Yesterday, the market dropped the share prices of consumer goods group Reckitt Benckiser (LSE: RB) and Premier Inn owner Whitbread (LSE: WTB) after the two FTSE 100 firms released results. However, I’m not put off by the market’s negative response. Indeed, if I had £2,000 to invest, I’d happily buy both stocks right now. Here’s why.
Inns and outs
Whitbread’s plan to demerge its Costa coffee business was pre-empted when the board accepted a too-good-to-refuse £3.9bn offer for the chain from The Coca-Cola Company. The price was equivalent to almost 50% of Whitbread’s enterprise value, while Costa generated less than 25% of group profit.
Whitbread’s used £2.5bn buying back and cancelling its own shares. It now has 27% fewer shares in issue than at the time the Costa deal was announced. I think the buybacks were a shrewd move and will prove to have been at cheap prices if Whitbread successfully delivers its growth plans for Premier Inn, particularly its expansion into Germany.
On this score, it was encouraging to hear on the post-results conference call that the latest hotel in Hamburg has matured faster than any comparable UK hotel, and that management is “increasingly confident of replicating the UK’s success.”
The company certainly has the firepower to carry out its plans. Yesterday’s results showed cash of £805m on the balance sheet, and borrowings of £882m out of total available facilities of £1.8bn.
According to Whitbread’s corporate website, based on data at 1 October, the City consensus forecast for underlying pre-tax profit this year is £374m. At a 19% tax rate this would translate into a bottom-line profit of £303m, and with 133.7m shares in issue, earnings per share of 227p. Buyers of the shares at 4,200p are thus paying 18.5 times forecast earnings.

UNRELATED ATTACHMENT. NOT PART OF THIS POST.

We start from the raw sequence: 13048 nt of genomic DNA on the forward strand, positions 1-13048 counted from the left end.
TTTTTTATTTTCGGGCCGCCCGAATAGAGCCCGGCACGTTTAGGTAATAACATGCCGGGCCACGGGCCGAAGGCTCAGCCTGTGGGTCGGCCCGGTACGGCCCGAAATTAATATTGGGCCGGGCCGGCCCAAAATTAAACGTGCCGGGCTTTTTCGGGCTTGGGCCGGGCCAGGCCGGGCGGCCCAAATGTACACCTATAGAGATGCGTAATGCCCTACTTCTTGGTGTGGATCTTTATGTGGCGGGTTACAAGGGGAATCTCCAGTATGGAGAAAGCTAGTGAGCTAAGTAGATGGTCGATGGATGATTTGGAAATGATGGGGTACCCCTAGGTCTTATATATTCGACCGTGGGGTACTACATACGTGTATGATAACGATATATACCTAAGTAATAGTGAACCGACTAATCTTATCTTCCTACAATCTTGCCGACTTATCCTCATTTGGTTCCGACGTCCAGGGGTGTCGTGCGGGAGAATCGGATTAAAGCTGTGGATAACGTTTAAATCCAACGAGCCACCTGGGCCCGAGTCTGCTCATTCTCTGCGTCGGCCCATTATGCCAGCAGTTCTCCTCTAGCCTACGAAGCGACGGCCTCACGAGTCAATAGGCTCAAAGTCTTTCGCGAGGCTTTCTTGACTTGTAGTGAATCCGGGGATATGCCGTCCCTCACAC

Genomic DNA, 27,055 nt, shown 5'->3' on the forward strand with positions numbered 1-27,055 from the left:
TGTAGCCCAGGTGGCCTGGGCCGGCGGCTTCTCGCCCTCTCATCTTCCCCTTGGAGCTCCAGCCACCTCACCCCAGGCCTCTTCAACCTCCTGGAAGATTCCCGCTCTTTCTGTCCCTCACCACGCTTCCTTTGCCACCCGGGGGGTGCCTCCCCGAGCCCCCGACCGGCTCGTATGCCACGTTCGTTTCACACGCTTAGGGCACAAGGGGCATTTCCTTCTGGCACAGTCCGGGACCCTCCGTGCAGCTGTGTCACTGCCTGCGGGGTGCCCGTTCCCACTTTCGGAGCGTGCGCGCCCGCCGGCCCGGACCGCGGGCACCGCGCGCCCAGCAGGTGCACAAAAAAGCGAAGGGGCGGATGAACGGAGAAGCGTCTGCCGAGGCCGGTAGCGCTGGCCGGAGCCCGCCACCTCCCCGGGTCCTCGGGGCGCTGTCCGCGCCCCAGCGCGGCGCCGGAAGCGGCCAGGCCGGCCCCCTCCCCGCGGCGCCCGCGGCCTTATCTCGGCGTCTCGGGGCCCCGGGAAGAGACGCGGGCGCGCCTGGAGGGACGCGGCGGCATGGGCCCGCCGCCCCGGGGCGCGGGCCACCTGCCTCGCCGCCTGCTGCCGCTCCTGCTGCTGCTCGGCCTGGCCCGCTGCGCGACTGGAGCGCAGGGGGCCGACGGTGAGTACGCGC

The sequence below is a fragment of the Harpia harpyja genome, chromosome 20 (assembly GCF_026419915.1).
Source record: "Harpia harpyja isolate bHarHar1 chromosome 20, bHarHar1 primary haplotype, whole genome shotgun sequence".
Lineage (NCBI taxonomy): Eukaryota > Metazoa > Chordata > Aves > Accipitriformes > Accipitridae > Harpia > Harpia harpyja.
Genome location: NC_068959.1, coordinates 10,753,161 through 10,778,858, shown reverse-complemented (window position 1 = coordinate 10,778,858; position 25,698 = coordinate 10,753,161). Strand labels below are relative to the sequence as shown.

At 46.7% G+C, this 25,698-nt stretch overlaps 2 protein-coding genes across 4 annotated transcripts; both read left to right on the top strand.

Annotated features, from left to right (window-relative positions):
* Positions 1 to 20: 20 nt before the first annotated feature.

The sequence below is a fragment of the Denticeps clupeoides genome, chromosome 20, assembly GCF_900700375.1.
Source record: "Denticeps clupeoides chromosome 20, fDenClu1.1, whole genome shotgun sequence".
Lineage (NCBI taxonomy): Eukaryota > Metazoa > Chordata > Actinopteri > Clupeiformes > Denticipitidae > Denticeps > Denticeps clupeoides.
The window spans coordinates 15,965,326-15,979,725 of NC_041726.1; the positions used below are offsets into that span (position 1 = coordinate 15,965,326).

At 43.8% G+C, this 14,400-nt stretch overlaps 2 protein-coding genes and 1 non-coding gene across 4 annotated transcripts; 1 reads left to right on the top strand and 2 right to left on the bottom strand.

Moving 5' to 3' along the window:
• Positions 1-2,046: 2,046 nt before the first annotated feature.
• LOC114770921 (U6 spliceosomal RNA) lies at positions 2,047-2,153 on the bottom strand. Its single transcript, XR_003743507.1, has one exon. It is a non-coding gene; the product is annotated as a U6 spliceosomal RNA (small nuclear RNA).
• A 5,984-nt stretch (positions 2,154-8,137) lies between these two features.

Despite current challenging market conditions in the UK, I think Whitbread’s valuation is attractive on a long-term view. Meanwhile, in the near term, I wouldn’t be at all surprised if the company received a takeover offer.
Reckitt Benckiser described the Q3 results it unveiled yesterday as “disappointing.” While its hygiene home division, which generates about 35% of group profit, performed well, with like-for-like revenue growth of 4.5%, its larger health division saw a 0.3% fall in revenue, primarily due to issues in the US and China.
Chief executive Laxman Narasimhan said: “This performance is a reflection of an extended period of significant change and disruption in the company.”
Since the start of 2018, under its RB 2.0 project, the company has been transforming hygiene home and health into two structurally independent business units, a process expected to be completed by mid-2020.
I’ve been saying for a while I think there’s a strong case for formally splitting the company, in the same way Whitbread had planned to demerge Costa. The latest results add to my conviction, and an announcement this week of a new chief financial officer joining the company by April adds to my hope it will happen.
At a share price of 5,800p, RB is trading at 16.5 times forecast 2020 earnings, compared with a sector rating of around 20 times. I could see the company closing the discount over time on improved operational performance, or moving to a premium in short order if it announces a demerger next year.
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G A Chester has no position in any of the shares mentioned. The Motley Fool UK has no position in any of the shares mentioned. Views expressed on the companies mentioned in this article are those of the writer and therefore may differ from the official recommendations we make in our subscription services such as Share Advisor, Hidden Winners and Pro. Here at The Motley Fool we believe that considering a diverse range of insights makes us better investors.